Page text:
14 Q. [Mr Rampton]     -- yes. It has to do with the manuscript, not the sense,
15the manuscript, and your transcription of the
16word "haben -- "
17 A. [Mr Irving]     This is December 1st?
18 Q. [Mr Rampton]     November 30th 1941.
19 A. [Mr Irving]     December 1st 1941?
20 Q. [Mr Rampton]     There was a copy of it -- December 1st, you are quite
21right, I got the wrong date. There was a copy of it in
22your little bundle, my Lord, at the back of J3.
23 MR JUSTICE GRAY:     Yes?
24 A. [Mr Irving]     December 1st.
25 Q. [Mr Rampton]     Have you got it, Mr Irving?
26 A. [Mr Irving]     No.

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 1 MR JUSTICE GRAY:     We all know it by heart by now?
 2 A. [Mr Irving]     I know it by heart.
 3 MR RAMPTON:     No, for this purpose the witness will need the
 4actual copy.
 5 MR JUSTICE GRAY:     Have you got that little clip?
 6 A. [Mr Irving]     No my Lord I no longer have it.
 7 MR JUSTICE GRAY:     Is there a spare copy? Bundle C.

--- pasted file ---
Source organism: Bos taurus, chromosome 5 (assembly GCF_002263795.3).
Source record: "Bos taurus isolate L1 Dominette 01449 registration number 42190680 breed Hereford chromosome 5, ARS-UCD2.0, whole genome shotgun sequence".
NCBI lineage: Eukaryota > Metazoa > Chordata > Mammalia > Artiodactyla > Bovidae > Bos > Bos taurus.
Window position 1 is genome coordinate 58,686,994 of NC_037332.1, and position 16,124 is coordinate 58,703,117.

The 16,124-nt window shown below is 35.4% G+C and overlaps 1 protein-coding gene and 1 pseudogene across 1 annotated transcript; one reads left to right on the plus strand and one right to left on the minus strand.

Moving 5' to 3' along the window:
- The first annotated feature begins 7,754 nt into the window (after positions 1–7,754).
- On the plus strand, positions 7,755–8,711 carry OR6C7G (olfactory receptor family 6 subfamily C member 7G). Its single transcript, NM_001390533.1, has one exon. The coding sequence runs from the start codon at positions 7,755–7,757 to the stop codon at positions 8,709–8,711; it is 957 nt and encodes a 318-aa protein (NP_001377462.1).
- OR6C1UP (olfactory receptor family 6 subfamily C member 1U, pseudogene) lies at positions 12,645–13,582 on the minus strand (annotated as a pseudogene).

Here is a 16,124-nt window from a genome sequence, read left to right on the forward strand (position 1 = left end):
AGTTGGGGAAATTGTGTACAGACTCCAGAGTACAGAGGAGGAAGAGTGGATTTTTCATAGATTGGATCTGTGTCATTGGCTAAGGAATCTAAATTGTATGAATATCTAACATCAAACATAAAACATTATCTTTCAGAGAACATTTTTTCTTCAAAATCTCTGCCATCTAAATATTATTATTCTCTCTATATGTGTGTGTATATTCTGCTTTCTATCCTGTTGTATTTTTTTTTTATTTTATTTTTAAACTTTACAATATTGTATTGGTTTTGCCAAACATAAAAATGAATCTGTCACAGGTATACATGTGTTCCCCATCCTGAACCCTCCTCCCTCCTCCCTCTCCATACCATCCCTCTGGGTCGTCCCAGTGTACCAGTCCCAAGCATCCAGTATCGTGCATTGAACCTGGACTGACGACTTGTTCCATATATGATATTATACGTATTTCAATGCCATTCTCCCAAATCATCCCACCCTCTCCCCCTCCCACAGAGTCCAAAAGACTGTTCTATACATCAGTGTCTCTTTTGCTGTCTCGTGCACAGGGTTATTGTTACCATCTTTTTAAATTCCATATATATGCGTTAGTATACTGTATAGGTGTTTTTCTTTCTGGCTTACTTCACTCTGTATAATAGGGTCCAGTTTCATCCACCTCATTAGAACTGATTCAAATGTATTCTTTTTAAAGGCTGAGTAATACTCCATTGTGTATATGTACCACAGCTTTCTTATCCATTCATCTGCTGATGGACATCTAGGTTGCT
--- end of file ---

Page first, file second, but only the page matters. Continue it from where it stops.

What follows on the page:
8 A. [Mr Irving]     I thought we had passed on from this matter.
 9 MR RAMPTON:     No, because I promised you that I did not accept
10that that you made an honest mistake in the transcription
11of that word "haben" and if I had any more to say about it
12I would come back to it, and that is what I am now going
13to do.
14 MR JUSTICE GRAY:     Page 13, I think.
15 MR RAMPTON:     It is page 14 is the transcript. Sorry is the
16photograph and page 13 is the transcript.
17 A. [Mr Irving]     Yes, I have it.
18 Q. [Mr Rampton]     Now I am going to do something else, if I may, Mr Irving.
19I am going to pass up to you, and to his Lordship a
20somewhat better copy than the one you gave us.
21 A. [Mr Irving]     Which is completely immaterial, of course.
22 Q. [Mr Rampton]     So you say, but you may not think that when you have heard
23how I am going to use it.
24 MR JUSTICE GRAY:     Shall we slot this into ----
25 MR RAMPTON:     Yes, my Lord.
26 MR JUSTICE GRAY:     --- that file?

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 1 MR RAMPTON:     Yes. 13A, my Lord, says Miss Rogers. I will just
 2ask you, I am not going to ask you any questions about
 3that at the moment, I want to ask you some preliminary
 4questions. Your copy which we find at page 14 of your
 5little bundle ----
 6 A. [Mr Irving]     Yes.
 7 Q. [Mr Rampton]     --- was taken from what?
 8 A. [Mr Irving]     From a microfilm.